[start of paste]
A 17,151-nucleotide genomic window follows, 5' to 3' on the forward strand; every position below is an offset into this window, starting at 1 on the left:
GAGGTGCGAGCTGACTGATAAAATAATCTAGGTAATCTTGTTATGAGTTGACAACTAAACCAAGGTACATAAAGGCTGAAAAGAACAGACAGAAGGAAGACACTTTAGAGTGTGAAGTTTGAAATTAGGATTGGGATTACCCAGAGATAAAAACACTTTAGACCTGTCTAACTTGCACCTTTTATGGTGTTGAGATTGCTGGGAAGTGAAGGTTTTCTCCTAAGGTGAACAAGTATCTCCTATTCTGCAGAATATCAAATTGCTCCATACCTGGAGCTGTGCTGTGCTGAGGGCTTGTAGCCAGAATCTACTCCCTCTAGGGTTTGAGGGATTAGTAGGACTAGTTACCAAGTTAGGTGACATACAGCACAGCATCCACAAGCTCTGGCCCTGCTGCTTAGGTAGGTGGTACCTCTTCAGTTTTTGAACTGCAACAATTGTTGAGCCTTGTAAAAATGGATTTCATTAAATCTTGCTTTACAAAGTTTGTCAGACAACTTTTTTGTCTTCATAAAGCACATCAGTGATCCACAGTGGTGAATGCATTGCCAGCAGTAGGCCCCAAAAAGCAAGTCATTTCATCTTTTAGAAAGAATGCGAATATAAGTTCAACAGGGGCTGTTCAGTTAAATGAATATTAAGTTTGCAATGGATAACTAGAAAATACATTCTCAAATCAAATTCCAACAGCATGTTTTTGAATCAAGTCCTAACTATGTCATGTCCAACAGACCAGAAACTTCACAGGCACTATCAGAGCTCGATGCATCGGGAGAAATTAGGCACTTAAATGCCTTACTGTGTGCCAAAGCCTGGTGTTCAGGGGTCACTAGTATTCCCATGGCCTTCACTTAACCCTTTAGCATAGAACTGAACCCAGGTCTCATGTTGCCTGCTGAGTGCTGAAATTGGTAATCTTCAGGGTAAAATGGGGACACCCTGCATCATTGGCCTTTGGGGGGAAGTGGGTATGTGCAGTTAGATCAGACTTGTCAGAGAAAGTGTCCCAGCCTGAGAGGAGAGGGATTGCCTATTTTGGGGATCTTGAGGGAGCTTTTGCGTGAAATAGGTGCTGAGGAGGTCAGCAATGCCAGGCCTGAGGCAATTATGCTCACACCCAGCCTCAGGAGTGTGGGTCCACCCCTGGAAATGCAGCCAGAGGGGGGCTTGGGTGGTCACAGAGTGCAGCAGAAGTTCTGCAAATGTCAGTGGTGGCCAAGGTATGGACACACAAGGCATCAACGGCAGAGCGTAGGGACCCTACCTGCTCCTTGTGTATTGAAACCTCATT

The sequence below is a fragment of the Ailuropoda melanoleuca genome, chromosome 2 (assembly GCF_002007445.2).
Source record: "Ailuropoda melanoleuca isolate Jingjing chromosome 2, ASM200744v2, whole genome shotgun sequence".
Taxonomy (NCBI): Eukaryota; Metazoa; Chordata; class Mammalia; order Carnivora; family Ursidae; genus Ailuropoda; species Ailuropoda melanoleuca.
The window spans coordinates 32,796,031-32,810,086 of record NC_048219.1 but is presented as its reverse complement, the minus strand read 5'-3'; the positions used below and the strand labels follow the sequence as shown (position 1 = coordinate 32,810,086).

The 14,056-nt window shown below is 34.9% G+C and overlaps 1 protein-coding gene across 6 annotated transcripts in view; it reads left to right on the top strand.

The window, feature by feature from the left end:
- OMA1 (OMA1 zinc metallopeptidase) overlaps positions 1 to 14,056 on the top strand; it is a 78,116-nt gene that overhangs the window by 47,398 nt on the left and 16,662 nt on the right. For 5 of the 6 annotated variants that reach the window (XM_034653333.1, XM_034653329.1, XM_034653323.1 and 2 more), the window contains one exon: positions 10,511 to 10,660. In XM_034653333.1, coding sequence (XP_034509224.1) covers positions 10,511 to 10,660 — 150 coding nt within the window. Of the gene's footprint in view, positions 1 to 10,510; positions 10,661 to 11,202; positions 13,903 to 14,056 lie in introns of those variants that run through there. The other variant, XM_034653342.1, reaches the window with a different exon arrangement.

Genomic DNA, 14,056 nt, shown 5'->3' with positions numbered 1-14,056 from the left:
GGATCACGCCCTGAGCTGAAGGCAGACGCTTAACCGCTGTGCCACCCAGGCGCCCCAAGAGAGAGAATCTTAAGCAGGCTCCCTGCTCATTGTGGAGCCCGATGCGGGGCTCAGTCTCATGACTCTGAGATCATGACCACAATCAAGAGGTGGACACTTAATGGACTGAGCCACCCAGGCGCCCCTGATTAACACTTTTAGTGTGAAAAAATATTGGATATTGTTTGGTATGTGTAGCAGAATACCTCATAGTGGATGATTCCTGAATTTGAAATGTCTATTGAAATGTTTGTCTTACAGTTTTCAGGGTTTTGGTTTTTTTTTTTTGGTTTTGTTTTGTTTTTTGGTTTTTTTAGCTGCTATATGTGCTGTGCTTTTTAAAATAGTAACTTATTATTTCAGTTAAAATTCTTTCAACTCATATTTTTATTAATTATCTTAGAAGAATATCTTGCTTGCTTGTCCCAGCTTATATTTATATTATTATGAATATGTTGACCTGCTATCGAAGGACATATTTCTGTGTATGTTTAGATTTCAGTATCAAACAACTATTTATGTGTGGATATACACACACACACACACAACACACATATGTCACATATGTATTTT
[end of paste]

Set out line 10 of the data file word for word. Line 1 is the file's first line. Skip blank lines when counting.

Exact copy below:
Genomic DNA, 14,056 nt, shown 5'->3' with positions numbered 1-14,056 from the left: